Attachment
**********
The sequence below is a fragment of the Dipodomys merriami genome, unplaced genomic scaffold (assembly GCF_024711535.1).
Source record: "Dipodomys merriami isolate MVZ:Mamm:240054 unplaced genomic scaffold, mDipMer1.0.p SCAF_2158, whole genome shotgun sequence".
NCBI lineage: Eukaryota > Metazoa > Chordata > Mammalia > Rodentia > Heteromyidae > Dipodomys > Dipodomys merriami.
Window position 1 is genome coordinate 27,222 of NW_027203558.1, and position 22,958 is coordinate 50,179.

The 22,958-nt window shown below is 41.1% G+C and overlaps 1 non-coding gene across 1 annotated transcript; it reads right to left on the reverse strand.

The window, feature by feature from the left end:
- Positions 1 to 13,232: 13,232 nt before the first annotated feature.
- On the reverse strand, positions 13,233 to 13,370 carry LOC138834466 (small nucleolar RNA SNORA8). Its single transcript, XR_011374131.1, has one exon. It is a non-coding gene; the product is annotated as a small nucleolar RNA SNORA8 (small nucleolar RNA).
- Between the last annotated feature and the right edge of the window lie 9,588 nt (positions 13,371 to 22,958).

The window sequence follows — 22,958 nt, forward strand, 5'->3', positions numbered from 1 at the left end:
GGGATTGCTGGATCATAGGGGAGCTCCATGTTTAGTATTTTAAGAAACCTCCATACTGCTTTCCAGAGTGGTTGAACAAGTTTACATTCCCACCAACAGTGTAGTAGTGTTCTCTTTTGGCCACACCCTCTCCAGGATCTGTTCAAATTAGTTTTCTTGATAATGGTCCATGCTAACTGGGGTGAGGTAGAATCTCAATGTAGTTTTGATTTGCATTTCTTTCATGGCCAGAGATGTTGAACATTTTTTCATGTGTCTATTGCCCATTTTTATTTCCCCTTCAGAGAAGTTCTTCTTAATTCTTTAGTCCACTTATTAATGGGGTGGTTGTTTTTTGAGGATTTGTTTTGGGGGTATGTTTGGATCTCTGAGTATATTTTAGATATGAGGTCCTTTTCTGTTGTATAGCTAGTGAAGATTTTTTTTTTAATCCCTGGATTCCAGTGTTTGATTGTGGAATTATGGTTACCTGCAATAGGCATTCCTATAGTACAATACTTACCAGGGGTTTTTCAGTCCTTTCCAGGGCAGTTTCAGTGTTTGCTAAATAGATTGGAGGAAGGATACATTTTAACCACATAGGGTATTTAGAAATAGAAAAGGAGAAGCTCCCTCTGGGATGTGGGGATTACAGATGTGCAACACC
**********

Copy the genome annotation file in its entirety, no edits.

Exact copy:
The sequence below is a fragment of the Dipodomys merriami genome, unplaced genomic scaffold (assembly GCF_024711535.1).
Source record: "Dipodomys merriami isolate MVZ:Mamm:240054 unplaced genomic scaffold, mDipMer1.0.p SCAF_2158, whole genome shotgun sequence".
NCBI lineage: Eukaryota > Metazoa > Chordata > Mammalia > Rodentia > Heteromyidae > Dipodomys > Dipodomys merriami.
Window position 1 is genome coordinate 27,222 of NW_027203558.1, and position 22,958 is coordinate 50,179.

The 22,958-nt window shown below is 41.1% G+C and overlaps 1 non-coding gene across 1 annotated transcript; it reads right to left on the reverse strand.

The window, feature by feature from the left end:
- Positions 1 to 13,232: 13,232 nt before the first annotated feature.
- On the reverse strand, positions 13,233 to 13,370 carry LOC138834466 (small nucleolar RNA SNORA8). Its single transcript, XR_011374131.1, has one exon. It is a non-coding gene; the product is annotated as a small nucleolar RNA SNORA8 (small nucleolar RNA).
- Between the last annotated feature and the right edge of the window lie 9,588 nt (positions 13,371 to 22,958).

The window sequence follows — 22,958 nt, forward strand, 5'->3', positions numbered from 1 at the left end:
GGGATTGCTGGATCATAGGGGAGCTCCATGTTTAGTATTTTAAGAAACCTCCATACTGCTTTCCAGAGTGGTTGAACAAGTTTACATTCCCACCAACAGTGTAGTAGTGTTCTCTTTTGGCCACACCCTCTCCAGGATCTGTTCAAATTAGTTTTCTTGATAATGGTCCATGCTAACTGGGGTGAGGTAGAATCTCAATGTAGTTTTGATTTGCATTTCTTTCATGGCCAGAGATGTTGAACATTTTTTCATGTGTCTATTGCCCATTTTTATTTCCCCTTCAGAGAAGTTCTTCTTAATTCTTTAGTCCACTTATTAATGGGGTGGTTGTTTTTTGAGGATTTGTTTTGGGGGTATGTTTGGATCTCTGAGTATATTTTAGATATGAGGTCCTTTTCTGTTGTATAGCTAGTGAAGATTTTTTTTTTAATCCCTGGATTCCAGTGTTTGATTGTGGAATTATGGTTACCTGCAATAGGCATTCCTATAGTACAATACTTACCAGGGGTTTTTCAGTCCTTTCCAGGGCAGTTTCAGTGTTTGCTAAATAGATTGGAGGAAGGATACATTTTAACCACATAGGGTATTTAGAAATAGAAAAGGAGAAGCTCCCTCTGGGATGTGGGGATTACAGATGTGCAACACC